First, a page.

Wild Vines That Grow Up Trees
Sprouting from the shady forest floor, wild vines have the ability to successfully climb trees or shrubs to reach sunlight. Some vines climb with coiled tendrils that hold them securely to the bark and stems of a tree.
Certain species, such as the Parthenocissus quinquefolia Virginia creeper, have small discs at the end of the tendrils that help the vine adhere to tree bark. Some wild vines climb by twisting around the tree.
Wild vines can pose a danger to trees. Vines that grow by twisting canes can choke a tree as it tightens around the trunk and limbs. The sheer weight of some vines on a tree can deform and distort the tree. During the winters months, the added weight of the vine with a heavy snowfall can cause the tree's limbs to break. The tree's top may even topple over with the excessive weight. A heavy vine also will reduce the amount of sunlight that the tree receives. Vines spreading across the forest floor can choke out seedlings and prevent the tree's seeds from germinating.
- Wild vines can pose a danger to trees.
- During the winters months, the added weight of the vine with a heavy snowfall can cause the tree's limbs to break.
Animal Food Source and Cover
Wild vines that grow up trees offer an ideal food source for birds and wildlife. The Vitis spp. wild grape produces juicy berries for the crested flycatcher, tufted titmouse, northern mockingbird, American robin, brown thrasher and several woodpecker species. It grows up trees about 30 feet. White-tailed deer also enjoy consuming the leaves of the vine. The seeds of the Dioscorea villosa wild yam vine feeds wild squirrels. The delicate vine grows up forest trees and across tree branches. The density of wild vines growing in trees also provides protective cover for wildlife and birds.
- Wild vines that grow up trees offer an ideal food source for birds and wildlife.
- The seeds of the Dioscorea villosa wild yam vine feeds wild squirrels.
Vines play a crucial role in rainforests around the world. They climb trees to reach the sunshine; once in tree canopies the vines grow outward, entwining them to create a weblike structure used by arboreal animals. Woody vines, called liana, can span more than 3,000 feet in length. The vines' leaves can account for 40 per cent of the canopy that shades the rainforest floor. Arboreal animals, such as spider monkeys, koalas and orang-utans, spend their lives predominately in the canopy, utilising vines to move from tree to tree. More than 2,500 vines grow throughout the rainforests of the world and help create the diverse ecosystem of that region.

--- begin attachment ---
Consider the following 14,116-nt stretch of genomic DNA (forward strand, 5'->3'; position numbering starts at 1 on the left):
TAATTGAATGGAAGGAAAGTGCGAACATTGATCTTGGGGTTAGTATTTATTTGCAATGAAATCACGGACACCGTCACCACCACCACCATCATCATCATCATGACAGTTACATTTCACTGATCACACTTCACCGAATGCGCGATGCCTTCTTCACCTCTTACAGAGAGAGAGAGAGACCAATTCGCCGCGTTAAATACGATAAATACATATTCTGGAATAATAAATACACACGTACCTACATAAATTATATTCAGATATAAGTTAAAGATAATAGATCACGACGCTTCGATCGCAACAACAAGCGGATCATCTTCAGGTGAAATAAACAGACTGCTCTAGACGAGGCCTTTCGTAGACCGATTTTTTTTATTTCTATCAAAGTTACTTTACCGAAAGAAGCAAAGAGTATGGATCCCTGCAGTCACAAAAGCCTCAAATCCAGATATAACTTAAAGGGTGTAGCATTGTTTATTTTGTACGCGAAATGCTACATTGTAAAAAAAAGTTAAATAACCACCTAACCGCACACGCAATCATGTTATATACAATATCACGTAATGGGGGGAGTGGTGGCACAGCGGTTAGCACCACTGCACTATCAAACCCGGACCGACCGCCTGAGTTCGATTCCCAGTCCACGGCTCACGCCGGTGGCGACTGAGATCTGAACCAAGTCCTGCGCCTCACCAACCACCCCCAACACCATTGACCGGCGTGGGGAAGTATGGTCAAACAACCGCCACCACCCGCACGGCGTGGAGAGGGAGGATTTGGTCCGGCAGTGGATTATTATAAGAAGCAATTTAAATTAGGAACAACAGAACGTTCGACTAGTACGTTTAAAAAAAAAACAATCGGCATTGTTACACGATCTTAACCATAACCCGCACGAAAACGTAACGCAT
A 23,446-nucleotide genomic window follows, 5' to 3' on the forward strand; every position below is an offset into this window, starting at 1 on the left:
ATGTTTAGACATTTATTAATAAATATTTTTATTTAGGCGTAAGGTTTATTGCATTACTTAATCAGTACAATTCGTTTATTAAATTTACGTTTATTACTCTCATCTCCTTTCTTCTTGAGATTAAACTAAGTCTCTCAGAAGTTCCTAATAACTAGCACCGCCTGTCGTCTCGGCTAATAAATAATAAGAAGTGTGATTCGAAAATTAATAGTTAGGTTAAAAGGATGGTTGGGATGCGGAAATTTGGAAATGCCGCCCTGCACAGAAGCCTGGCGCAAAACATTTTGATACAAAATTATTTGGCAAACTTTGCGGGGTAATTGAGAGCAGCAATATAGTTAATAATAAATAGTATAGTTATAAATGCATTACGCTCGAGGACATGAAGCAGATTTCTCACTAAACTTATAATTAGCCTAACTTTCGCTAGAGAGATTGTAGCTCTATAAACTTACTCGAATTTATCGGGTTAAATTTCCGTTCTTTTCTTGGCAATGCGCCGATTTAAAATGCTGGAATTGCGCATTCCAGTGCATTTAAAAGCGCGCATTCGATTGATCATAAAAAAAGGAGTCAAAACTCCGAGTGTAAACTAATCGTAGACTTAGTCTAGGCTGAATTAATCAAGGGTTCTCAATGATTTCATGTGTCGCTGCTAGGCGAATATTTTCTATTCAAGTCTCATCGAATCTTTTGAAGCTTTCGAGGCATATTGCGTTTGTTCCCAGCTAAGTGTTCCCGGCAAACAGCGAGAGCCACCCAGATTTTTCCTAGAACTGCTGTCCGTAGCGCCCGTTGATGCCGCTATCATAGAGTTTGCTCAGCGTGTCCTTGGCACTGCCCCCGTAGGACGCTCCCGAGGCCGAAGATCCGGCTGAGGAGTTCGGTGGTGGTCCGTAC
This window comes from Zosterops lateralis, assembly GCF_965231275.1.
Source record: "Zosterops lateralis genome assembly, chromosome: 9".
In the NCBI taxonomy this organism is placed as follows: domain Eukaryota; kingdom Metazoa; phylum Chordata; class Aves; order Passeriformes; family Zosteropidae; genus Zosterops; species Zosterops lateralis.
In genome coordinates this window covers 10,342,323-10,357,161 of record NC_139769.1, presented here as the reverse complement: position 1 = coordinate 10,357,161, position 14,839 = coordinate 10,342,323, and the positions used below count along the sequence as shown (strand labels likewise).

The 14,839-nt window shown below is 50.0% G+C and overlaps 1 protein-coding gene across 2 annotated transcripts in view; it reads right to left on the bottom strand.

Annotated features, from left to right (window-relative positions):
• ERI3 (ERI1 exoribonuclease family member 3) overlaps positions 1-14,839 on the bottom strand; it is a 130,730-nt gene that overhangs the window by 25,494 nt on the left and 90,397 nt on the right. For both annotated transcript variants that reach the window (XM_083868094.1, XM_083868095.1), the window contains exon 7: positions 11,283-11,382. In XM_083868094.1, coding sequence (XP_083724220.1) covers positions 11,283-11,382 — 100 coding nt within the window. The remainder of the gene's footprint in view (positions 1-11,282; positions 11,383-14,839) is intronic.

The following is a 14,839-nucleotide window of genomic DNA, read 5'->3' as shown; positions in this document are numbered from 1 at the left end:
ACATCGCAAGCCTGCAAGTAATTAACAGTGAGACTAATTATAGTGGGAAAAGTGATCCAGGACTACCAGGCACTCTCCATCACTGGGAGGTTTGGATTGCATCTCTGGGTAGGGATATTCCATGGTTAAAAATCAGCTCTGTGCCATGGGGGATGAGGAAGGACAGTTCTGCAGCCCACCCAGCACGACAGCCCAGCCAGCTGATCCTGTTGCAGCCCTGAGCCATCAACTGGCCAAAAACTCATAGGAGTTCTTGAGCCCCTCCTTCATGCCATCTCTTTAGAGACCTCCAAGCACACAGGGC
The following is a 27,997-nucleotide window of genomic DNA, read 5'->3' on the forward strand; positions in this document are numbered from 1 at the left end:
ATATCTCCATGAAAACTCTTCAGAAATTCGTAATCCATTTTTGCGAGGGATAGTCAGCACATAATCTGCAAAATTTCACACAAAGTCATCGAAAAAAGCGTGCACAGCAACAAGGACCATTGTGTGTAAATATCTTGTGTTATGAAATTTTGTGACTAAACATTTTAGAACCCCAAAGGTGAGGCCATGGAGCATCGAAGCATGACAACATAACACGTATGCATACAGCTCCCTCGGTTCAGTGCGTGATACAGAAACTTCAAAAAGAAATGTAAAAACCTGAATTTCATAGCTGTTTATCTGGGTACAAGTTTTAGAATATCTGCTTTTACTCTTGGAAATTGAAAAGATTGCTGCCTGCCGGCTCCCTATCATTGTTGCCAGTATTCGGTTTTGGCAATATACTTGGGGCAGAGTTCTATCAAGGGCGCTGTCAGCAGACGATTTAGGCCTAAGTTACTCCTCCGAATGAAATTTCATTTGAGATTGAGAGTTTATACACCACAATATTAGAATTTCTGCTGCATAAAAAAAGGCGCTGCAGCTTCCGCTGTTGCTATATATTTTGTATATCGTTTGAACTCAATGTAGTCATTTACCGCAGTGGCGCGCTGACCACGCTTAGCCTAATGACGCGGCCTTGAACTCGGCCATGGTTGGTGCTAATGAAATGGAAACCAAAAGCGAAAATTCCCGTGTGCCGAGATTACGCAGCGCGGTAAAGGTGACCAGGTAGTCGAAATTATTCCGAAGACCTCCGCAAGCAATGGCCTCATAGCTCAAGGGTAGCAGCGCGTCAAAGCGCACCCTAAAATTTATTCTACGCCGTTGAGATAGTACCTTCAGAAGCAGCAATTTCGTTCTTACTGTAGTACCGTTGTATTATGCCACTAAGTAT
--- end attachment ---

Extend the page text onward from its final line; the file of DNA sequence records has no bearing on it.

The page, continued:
- Vines play a crucial role in rainforests around the world.
- They climb trees to reach the sunshine; once in tree canopies the vines grow outward, entwining them to create a weblike structure used by arboreal animals.
Benefits and Drawbacks
Some vine types can benefit humans by providing a food source, such as the Apios Americana groundnut vine, which occurs across the eastern United States. Native Americans used both the seeds and tubers of the vine in culinary dishes. The tubers offer three times the protein that a potato provides, according to the University of Massachusetts Amherst. The groundnut, a legume, also adds nitrogen to the surrounding soil, which benefits the trees and other native plants of the forest. The nut vine often occurs beside poison ivy. Toxicodendron radicans poison ivy vine can plague humans who come into contact with tits foliage by causing an adverse dermatological reaction. Despite its drawbacks to humans, deer enjoy nibbling on the vine's foliage and its white berries are relished by robins, grosbeaks and catbirds.
- Some vine types can benefit humans by providing a food source, such as the Apios Americana groundnut vine, which occurs across the eastern United States.
- Iowa State University Extension; Iowas Shrubs and Vines
- City of Ann Arbor: Native Vines
- Purdue University; Wild Grapevines Can Harm Your Woodland Investment; Dave Mercker; 1996
- Fairfax County Public Schools: Wild Grape
- North American Native Plant Society; Dioscorea villosa, Wild Yam; Tom Atkinson
- Native Florida Wildflowers; Ground Nut - Apios Americana; Craig Huegel; Jan. 2011
Based in Oregon, Kimberly Sharpe has been a writer since 2006. She writes for numerous online publications. Her writing has a strong focus on home improvement, gardening, parenting, pets and travel. She has traveled extensively to such places as India and Sri Lanka to widen and enhance her writing and knowledge base.